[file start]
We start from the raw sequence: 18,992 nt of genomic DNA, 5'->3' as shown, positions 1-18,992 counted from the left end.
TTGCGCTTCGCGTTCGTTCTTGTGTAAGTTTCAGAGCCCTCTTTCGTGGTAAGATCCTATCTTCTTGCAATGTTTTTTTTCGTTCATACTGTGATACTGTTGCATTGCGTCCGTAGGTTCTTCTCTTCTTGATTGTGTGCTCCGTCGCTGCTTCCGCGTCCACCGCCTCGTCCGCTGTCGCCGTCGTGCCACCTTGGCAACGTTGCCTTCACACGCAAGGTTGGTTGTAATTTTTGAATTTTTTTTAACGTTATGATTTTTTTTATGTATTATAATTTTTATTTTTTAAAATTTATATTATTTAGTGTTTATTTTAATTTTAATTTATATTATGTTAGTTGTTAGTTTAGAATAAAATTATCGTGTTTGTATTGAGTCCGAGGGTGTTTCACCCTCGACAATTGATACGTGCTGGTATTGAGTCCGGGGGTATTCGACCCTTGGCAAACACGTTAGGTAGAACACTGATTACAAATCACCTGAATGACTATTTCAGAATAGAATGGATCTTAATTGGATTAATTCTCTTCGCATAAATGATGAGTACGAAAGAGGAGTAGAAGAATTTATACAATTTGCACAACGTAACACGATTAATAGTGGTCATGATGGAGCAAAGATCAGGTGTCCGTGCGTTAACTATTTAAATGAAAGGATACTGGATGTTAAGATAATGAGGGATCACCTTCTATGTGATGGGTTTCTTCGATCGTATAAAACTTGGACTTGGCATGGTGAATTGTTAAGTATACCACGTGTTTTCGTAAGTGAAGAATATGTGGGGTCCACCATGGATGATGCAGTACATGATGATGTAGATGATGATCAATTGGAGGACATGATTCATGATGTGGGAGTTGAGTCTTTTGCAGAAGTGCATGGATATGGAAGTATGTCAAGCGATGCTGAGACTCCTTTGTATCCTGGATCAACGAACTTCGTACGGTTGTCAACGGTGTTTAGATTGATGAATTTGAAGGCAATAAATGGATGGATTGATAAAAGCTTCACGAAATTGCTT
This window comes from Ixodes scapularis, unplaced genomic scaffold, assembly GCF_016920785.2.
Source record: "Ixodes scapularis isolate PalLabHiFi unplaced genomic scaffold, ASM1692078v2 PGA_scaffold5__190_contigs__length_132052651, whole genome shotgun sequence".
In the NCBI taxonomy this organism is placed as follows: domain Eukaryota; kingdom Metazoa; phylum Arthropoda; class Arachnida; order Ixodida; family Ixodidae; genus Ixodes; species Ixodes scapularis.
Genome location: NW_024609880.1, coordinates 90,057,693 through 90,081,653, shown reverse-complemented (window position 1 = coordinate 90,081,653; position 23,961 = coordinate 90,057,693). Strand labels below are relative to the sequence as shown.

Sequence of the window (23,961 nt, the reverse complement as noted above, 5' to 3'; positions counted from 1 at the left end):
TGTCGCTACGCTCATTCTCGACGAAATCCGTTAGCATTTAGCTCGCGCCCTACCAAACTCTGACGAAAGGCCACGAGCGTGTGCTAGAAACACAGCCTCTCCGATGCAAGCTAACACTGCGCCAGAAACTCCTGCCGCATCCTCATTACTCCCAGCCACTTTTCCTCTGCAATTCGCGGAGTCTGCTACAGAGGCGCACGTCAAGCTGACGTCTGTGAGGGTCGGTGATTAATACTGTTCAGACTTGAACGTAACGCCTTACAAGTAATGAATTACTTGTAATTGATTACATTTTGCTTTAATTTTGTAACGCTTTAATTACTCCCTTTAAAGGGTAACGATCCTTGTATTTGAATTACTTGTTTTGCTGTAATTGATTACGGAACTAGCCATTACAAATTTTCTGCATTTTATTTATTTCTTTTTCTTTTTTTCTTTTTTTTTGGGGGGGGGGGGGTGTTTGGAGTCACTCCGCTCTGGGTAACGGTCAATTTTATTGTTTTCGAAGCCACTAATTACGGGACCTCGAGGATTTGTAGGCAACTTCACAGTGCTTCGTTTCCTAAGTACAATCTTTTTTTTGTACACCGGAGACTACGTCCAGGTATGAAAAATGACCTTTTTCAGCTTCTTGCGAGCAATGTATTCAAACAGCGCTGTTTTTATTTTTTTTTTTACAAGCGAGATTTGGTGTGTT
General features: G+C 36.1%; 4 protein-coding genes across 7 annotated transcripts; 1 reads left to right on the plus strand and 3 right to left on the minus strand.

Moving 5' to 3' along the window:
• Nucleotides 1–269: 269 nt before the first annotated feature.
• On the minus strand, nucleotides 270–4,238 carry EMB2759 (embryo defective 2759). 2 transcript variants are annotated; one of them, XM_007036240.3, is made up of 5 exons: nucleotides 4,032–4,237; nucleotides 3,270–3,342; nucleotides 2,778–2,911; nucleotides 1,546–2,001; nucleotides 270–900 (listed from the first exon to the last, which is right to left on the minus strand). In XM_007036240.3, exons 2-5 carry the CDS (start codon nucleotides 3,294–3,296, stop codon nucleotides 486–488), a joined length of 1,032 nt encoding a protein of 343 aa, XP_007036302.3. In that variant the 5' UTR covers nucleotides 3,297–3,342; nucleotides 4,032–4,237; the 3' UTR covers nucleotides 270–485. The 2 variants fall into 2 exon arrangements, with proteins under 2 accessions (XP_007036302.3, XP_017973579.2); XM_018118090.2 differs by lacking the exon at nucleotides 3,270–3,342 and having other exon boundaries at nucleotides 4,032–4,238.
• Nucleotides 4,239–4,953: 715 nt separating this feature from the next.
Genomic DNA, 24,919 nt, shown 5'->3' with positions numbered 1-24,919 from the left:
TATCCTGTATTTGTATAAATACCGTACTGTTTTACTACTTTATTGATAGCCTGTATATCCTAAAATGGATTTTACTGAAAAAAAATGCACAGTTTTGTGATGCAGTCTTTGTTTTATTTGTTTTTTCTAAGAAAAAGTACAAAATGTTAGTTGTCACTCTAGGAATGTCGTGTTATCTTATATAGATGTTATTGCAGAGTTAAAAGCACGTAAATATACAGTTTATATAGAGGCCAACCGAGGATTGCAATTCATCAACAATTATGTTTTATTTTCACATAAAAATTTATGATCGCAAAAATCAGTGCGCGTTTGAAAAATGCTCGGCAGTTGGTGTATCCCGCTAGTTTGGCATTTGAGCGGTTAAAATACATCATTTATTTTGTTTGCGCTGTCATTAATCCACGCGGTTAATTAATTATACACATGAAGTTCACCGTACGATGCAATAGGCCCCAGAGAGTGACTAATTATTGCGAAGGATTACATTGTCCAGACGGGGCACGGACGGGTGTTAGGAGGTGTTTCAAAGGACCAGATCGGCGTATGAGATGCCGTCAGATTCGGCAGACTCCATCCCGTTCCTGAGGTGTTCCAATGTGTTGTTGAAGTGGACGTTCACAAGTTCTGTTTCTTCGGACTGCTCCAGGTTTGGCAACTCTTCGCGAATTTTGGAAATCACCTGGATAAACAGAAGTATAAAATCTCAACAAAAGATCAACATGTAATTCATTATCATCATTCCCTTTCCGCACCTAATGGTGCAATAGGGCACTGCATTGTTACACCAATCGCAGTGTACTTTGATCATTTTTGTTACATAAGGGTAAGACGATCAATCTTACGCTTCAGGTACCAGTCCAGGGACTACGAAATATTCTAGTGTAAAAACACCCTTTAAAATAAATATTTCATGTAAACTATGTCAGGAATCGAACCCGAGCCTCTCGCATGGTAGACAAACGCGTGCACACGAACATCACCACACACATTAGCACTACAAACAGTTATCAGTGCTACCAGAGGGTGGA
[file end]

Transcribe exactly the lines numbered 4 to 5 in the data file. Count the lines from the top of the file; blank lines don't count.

Source record: "Ixodes scapularis isolate PalLabHiFi unplaced genomic scaffold, ASM1692078v2 PGA_scaffold5__190_contigs__length_132052651, whole genome shotgun sequence".
In the NCBI taxonomy this organism is placed as follows: domain Eukaryota; kingdom Metazoa; phylum Arthropoda; class Arachnida; order Ixodida; family Ixodidae; genus Ixodes; species Ixodes scapularis.